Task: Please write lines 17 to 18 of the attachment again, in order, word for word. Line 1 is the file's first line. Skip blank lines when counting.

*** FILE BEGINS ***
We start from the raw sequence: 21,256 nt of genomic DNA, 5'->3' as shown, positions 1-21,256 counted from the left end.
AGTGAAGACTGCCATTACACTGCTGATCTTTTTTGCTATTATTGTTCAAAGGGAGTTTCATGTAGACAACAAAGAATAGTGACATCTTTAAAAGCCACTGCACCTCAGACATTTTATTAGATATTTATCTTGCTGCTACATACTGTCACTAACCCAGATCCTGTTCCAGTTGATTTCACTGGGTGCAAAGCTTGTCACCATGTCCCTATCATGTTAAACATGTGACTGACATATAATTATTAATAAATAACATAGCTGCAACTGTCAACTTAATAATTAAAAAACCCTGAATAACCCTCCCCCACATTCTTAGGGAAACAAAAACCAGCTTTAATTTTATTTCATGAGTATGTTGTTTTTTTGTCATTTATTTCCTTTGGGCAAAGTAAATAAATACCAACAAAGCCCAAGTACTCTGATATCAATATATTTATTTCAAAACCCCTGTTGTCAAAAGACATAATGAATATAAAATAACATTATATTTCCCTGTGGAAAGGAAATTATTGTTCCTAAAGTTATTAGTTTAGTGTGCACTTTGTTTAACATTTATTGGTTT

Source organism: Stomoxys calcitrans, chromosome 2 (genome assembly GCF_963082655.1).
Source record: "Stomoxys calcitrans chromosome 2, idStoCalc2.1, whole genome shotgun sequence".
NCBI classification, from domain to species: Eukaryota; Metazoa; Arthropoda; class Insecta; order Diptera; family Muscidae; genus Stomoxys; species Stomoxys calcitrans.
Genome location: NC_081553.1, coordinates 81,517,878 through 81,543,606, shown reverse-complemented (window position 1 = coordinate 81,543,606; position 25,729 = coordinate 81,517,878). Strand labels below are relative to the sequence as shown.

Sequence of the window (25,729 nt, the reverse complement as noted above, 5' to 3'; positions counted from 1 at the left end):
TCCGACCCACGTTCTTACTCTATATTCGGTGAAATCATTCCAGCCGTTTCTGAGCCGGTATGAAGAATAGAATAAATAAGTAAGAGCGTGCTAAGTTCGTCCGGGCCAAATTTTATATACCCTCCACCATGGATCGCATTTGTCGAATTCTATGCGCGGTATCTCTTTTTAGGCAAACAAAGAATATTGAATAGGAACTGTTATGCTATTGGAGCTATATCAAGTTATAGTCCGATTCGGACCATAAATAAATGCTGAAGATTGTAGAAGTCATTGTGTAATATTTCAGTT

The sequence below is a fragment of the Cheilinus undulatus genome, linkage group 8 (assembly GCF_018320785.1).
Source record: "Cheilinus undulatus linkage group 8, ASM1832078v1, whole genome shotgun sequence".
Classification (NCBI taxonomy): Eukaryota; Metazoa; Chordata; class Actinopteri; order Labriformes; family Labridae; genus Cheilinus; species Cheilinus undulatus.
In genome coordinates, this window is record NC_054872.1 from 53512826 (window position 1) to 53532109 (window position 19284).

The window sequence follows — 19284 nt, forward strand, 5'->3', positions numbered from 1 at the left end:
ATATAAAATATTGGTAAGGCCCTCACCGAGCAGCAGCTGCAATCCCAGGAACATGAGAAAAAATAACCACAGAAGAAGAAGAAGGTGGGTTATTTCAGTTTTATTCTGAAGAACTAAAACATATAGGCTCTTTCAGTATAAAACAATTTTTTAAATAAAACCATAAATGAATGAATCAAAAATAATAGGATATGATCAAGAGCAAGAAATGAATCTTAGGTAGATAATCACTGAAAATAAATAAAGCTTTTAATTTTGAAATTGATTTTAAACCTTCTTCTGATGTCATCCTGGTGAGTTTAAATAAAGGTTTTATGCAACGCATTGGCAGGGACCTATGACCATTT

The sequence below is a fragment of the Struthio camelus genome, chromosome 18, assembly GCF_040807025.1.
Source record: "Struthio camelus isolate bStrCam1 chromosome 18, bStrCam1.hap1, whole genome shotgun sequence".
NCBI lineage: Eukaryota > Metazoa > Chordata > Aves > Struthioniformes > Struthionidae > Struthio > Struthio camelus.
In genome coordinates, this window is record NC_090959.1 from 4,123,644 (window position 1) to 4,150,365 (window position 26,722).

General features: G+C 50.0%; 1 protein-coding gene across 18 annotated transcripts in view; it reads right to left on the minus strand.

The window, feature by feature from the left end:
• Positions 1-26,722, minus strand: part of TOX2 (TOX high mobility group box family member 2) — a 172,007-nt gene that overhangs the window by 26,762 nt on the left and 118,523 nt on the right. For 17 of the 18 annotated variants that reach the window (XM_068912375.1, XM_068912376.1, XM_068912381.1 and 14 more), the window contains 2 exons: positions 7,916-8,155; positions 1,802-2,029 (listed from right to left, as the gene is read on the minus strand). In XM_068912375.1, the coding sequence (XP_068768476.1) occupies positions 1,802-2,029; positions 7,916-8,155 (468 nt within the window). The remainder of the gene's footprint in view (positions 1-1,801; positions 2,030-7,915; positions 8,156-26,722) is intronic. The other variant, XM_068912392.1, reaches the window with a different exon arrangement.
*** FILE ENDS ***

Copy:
NCBI lineage: Eukaryota > Metazoa > Chordata > Aves > Struthioniformes > Struthionidae > Struthio > Struthio camelus.
In genome coordinates, this window is record NC_090959.1 from 4,123,644 (window position 1) to 4,150,365 (window position 26,722).